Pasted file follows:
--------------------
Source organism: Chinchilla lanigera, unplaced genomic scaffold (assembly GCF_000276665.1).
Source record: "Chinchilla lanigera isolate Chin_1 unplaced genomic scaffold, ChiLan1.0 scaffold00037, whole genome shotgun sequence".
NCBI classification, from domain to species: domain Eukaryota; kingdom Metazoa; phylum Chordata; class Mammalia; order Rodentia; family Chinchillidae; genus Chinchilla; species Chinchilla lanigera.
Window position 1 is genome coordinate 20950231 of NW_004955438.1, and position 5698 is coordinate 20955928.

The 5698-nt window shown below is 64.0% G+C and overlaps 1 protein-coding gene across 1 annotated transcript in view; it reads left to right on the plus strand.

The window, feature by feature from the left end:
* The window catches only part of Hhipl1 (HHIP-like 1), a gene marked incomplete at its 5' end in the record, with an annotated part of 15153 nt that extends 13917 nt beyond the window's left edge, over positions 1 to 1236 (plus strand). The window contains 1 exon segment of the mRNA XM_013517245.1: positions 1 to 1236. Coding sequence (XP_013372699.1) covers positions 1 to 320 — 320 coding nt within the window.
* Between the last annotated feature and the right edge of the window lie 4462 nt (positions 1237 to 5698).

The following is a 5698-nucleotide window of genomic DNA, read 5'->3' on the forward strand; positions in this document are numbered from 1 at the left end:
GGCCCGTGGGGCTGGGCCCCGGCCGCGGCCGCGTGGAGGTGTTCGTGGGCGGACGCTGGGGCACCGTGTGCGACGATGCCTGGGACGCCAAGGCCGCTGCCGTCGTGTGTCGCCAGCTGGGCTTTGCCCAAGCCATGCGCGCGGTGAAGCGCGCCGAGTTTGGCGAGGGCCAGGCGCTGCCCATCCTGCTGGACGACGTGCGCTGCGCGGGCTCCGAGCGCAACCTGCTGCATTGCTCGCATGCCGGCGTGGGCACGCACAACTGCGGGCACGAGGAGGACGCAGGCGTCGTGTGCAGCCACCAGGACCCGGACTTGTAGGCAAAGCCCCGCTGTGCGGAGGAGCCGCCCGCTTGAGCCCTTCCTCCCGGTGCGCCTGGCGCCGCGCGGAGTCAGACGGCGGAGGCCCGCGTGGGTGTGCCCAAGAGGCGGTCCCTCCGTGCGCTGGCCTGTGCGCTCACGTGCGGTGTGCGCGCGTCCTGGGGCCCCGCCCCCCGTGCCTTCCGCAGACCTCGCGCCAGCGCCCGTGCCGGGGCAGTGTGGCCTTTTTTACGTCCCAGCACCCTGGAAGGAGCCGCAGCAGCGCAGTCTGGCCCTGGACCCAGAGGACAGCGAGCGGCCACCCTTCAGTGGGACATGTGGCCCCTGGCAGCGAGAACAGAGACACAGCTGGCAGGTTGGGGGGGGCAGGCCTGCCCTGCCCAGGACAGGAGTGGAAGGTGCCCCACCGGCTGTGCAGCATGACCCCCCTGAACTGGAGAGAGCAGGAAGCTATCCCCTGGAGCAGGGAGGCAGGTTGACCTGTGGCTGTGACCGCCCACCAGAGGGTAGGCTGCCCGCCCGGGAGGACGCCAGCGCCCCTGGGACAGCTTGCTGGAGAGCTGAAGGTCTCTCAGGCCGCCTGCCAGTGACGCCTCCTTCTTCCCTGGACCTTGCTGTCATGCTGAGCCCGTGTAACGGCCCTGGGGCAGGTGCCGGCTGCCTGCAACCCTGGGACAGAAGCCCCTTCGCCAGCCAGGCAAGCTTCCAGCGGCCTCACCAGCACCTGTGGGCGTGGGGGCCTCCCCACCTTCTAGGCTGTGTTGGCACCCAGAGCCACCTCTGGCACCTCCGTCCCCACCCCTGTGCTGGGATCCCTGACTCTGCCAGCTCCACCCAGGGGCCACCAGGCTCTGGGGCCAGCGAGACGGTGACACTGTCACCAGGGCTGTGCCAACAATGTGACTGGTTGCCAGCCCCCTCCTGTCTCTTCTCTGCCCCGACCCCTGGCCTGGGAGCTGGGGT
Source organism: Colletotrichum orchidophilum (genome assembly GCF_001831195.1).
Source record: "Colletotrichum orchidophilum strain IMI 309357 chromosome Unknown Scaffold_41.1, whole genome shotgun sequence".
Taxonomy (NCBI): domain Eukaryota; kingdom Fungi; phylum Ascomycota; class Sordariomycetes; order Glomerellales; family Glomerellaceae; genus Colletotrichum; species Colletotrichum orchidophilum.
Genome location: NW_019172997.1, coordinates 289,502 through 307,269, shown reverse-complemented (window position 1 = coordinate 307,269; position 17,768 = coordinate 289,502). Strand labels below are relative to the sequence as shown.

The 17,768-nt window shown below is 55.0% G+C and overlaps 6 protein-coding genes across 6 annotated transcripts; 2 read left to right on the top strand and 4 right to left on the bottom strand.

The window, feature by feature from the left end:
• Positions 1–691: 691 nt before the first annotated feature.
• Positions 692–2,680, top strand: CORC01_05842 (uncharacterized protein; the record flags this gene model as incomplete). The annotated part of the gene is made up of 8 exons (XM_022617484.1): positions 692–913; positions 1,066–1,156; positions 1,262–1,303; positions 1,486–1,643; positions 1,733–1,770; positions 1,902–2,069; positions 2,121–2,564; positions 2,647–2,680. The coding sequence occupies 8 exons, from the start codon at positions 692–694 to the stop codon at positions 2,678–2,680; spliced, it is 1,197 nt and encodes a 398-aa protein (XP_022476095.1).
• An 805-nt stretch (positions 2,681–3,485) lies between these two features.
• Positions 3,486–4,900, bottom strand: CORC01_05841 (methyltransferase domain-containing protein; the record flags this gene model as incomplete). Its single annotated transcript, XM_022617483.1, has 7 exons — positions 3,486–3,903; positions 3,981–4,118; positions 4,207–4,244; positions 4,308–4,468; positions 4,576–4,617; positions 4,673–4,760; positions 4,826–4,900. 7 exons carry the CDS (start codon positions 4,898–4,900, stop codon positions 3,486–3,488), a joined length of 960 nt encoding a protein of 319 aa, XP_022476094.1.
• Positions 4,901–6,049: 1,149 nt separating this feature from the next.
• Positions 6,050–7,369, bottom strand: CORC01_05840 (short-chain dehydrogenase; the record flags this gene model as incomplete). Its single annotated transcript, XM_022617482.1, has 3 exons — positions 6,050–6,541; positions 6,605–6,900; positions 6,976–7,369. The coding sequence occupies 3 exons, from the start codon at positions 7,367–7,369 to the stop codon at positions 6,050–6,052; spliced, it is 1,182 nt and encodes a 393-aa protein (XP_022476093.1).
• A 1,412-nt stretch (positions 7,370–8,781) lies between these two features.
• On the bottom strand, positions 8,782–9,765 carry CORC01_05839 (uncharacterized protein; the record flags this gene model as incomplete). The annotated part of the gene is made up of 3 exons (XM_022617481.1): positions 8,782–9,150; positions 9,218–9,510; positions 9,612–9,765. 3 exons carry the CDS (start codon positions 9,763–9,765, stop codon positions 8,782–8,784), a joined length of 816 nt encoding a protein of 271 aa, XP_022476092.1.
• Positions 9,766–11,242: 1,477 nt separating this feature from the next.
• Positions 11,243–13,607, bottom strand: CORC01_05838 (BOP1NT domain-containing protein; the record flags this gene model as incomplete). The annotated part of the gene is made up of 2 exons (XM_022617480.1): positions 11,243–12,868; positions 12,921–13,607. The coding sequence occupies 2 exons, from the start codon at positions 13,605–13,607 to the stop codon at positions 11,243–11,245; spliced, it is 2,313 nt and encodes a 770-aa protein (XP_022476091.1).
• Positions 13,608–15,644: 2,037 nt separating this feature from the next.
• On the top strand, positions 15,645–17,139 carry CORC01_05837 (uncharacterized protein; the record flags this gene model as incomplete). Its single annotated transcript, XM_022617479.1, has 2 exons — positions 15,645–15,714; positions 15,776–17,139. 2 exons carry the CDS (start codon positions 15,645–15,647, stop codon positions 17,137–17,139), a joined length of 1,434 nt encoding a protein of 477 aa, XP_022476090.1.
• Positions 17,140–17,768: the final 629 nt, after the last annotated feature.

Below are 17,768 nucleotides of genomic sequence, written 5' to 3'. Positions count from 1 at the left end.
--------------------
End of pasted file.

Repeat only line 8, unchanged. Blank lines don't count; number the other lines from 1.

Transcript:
* Between the last annotated feature and the right edge of the window lie 4462 nt (positions 1237 to 5698).